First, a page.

Sailor's Plea Averts Possible Death Penalty : Navy: Judge discloses plea bargaining in killing of gay shipmate. The defendant could get life in prison.


A U.S. Navy sailor who admitted killing a homosexual shipmate escaped a possible death sentence Monday when a court-martial judge accepted the sailor's plea of guilty of having committed the crime "with intent to do great bodily harm."

The judge, Navy Cmdr. David P. Holcombe, impaneled a jury of eight Navy and Marine Corps officers, two of them women, to decide on the punishment for Airman Apprentice Terry M. Helvey, 21, of Eloise, Mich. He could be condemned to prison for life.

Helvey was initially charged with premeditated murder in the beating death of Seaman Allen R. Schindler last Oct. 27 in a public restroom near Sasebo Naval Base, the port for the Belleau Wood, the ship on which both men served. Helvey could have been sentenced to death upon conviction on the original charge.

In the process of accepting Helvey's plea Monday, the judge disclosed that a plea bargain for the lesser plea had been made between the defense and the prosecution April 27.

The judge also accepted pleas of guilty to two counts of assault on Navy shore patrolmen and of making false statements and a plea of not guilty to a charge of obstructing justice.

The military prosecutor, Marine Capt. Stephen Marchioro, said, "We're going to ask for life in prison (for Helvey)."

The mothers of Helvey and of Schindler, 22, of Chicago Heights, Ill., both watched in court while Helvey gave a series of clipped "yes, sir" replies as Holcombe read to him each of the provisions of the plea bargain and recited Helvey's rights under it.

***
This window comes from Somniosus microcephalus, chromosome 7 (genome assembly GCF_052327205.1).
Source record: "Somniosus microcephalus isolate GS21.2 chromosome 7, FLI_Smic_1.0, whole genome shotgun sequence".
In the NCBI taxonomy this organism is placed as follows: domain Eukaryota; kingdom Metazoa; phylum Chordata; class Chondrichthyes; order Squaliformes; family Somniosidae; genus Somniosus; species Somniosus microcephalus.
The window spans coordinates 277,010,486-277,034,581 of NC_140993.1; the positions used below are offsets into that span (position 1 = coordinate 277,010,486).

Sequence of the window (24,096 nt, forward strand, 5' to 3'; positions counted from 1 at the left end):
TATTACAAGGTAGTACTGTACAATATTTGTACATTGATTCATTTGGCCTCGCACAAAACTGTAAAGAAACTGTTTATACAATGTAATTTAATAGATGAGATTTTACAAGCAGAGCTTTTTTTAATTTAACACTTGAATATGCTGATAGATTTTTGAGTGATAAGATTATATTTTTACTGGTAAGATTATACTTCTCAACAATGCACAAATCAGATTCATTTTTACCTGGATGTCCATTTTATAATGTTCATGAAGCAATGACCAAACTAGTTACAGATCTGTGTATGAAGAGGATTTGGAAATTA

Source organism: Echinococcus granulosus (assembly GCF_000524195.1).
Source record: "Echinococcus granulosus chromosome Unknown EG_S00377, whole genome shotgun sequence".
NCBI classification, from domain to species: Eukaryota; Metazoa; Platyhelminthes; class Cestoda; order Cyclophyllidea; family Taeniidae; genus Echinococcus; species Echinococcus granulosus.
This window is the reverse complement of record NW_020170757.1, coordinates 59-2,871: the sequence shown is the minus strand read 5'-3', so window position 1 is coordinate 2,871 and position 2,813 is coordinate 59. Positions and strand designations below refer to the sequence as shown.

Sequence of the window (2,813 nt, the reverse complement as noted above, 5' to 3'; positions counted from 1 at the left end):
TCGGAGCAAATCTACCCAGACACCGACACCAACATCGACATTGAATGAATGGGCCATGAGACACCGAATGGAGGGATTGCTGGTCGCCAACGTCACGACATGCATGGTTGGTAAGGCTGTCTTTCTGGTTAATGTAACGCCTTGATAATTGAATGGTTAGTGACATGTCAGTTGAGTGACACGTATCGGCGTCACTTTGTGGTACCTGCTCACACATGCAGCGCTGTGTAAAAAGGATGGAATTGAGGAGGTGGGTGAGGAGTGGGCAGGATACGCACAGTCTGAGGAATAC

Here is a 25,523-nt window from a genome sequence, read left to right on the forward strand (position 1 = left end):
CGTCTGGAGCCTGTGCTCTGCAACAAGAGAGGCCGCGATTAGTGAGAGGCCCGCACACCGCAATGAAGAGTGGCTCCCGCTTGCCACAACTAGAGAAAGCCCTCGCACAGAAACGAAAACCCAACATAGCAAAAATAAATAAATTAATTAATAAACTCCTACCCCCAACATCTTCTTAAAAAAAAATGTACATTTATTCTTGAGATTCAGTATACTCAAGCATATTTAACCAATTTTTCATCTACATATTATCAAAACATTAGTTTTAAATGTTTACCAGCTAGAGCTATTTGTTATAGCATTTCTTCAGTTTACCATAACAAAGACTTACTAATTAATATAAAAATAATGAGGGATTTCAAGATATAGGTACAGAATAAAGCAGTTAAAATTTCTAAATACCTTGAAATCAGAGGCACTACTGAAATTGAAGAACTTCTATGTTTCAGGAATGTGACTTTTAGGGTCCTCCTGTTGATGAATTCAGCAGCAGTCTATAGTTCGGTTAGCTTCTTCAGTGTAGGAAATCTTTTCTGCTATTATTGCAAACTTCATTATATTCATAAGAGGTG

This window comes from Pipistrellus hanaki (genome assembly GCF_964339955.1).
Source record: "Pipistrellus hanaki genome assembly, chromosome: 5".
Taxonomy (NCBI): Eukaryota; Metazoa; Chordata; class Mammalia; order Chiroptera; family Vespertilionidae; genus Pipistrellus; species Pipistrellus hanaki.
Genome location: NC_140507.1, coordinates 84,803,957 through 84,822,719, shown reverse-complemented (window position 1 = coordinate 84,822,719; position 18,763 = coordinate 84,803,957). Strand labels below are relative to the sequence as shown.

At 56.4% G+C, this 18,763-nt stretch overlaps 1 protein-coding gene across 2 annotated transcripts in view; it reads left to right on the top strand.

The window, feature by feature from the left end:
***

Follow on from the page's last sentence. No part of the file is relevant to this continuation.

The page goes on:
It was the second time that Navy prosecutors had struck a bargain in a case that has become a cause celebre for gay rights advocates in the United States. Last November, they reduced a jail sentence of one year to four months in prison for Airman Apprentice Charles A. Vins, 20, of Sturgis, Mich., in exchange for an agreement to testify against Helvey.

Three gay entertainers, including two from Orange County, who befriended Schindler in Japan have been widely credited with bringing national attention to his murder. They wrote to the military newspaper Pacific Stars and Stripes in November that Schindler was likely the victim of a gay bashing that the Navy was trying to cover up.

Marchioro disclosed Monday that he does not intend to call Vins to testify in the penalty phase of the trial. Vins, a witness, was jailed and discharged from the Navy for failing to report the crime.

Air Force Maj. Bernard Doyle and Navy Lt. Jacques Smith, the defense attorneys, indicated they would seek leniency for Helvey because he had been drinking.

Four of five prospective jurors who were dismissed in Monday's process of impaneling a jury for the penalty phase said they would not regard intoxication as mitigating.

Marchioro told prospective jurors that the sexual orientation of Schindler, who told his commander he was gay a month before he was killed, "may have played a part in the crime." But he told the jurors that Schindler was "attacked and murdered without any provocation whatsoever."

Prospective jurors were asked if they considered a man's life "less valuable than others' because he is homosexual" and whether a national debate on the "gay ban in the military" would affect their verdict. All answered negatively.

An autopsy showed that Schindler's skull was crushed, all but two of his ribs were broken and his sexual organs were lacerated. His face also was mutilated beyond recognition.

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